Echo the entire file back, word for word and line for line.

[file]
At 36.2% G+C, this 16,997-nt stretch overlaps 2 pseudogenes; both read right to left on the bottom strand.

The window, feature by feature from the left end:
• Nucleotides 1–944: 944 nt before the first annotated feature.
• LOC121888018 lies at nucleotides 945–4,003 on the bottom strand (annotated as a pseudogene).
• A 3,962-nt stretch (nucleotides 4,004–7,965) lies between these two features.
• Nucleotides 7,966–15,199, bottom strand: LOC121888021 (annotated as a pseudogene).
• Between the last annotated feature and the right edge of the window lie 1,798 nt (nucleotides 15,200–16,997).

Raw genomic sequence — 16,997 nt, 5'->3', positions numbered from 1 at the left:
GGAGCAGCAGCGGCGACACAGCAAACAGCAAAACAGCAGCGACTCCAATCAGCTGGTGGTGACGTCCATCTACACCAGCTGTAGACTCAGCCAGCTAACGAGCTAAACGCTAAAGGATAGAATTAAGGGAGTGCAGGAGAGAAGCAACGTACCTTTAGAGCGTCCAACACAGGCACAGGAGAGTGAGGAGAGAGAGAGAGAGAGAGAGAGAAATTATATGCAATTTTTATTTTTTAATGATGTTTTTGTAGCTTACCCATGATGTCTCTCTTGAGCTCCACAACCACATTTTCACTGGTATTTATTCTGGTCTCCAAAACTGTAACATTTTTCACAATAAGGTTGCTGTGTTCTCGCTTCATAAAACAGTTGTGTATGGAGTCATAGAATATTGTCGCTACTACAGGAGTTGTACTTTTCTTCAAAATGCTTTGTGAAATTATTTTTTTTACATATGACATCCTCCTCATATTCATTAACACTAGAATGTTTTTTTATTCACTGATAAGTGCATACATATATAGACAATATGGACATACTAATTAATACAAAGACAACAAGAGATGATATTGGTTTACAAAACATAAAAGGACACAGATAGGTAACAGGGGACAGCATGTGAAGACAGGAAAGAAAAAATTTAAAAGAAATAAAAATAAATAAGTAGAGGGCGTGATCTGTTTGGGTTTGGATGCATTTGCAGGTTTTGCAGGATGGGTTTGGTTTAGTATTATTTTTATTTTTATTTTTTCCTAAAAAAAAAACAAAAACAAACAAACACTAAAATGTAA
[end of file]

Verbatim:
At 36.2% G+C, this 16,997-nt stretch overlaps 2 pseudogenes; both read right to left on the bottom strand.

The window, feature by feature from the left end:
• Nucleotides 1–944: 944 nt before the first annotated feature.
• LOC121888018 lies at nucleotides 945–4,003 on the bottom strand (annotated as a pseudogene).
• A 3,962-nt stretch (nucleotides 4,004–7,965) lies between these two features.
• Nucleotides 7,966–15,199, bottom strand: LOC121888021 (annotated as a pseudogene).
• Between the last annotated feature and the right edge of the window lie 1,798 nt (nucleotides 15,200–16,997).

Raw genomic sequence — 16,997 nt, 5'->3', positions numbered from 1 at the left:
GGAGCAGCAGCGGCGACACAGCAAACAGCAAAACAGCAGCGACTCCAATCAGCTGGTGGTGACGTCCATCTACACCAGCTGTAGACTCAGCCAGCTAACGAGCTAAACGCTAAAGGATAGAATTAAGGGAGTGCAGGAGAGAAGCAACGTACCTTTAGAGCGTCCAACACAGGCACAGGAGAGTGAGGAGAGAGAGAGAGAGAGAGAGAGAAATTATATGCAATTTTTATTTTTTAATGATGTTTTTGTAGCTTACCCATGATGTCTCTCTTGAGCTCCACAACCACATTTTCACTGGTATTTATTCTGGTCTCCAAAACTGTAACATTTTTCACAATAAGGTTGCTGTGTTCTCGCTTCATAAAACAGTTGTGTATGGAGTCATAGAATATTGTCGCTACTACAGGAGTTGTACTTTTCTTCAAAATGCTTTGTGAAATTATTTTTTTTACATATGACATCCTCCTCATATTCATTAACACTAGAATGTTTTTTTATTCACTGATAAGTGCATACATATATAGACAATATGGACATACTAATTAATACAAAGACAACAAGAGATGATATTGGTTTACAAAACATAAAAGGACACAGATAGGTAACAGGGGACAGCATGTGAAGACAGGAAAGAAAAAATTTAAAAGAAATAAAAATAAATAAGTAGAGGGCGTGATCTGTTTGGGTTTGGATGCATTTGCAGGTTTTGCAGGATGGGTTTGGTTTAGTATTATTTTTATTTTTATTTTTTCCTAAAAAAAAAACAAAAACAAACAAACACTAAAATGTAA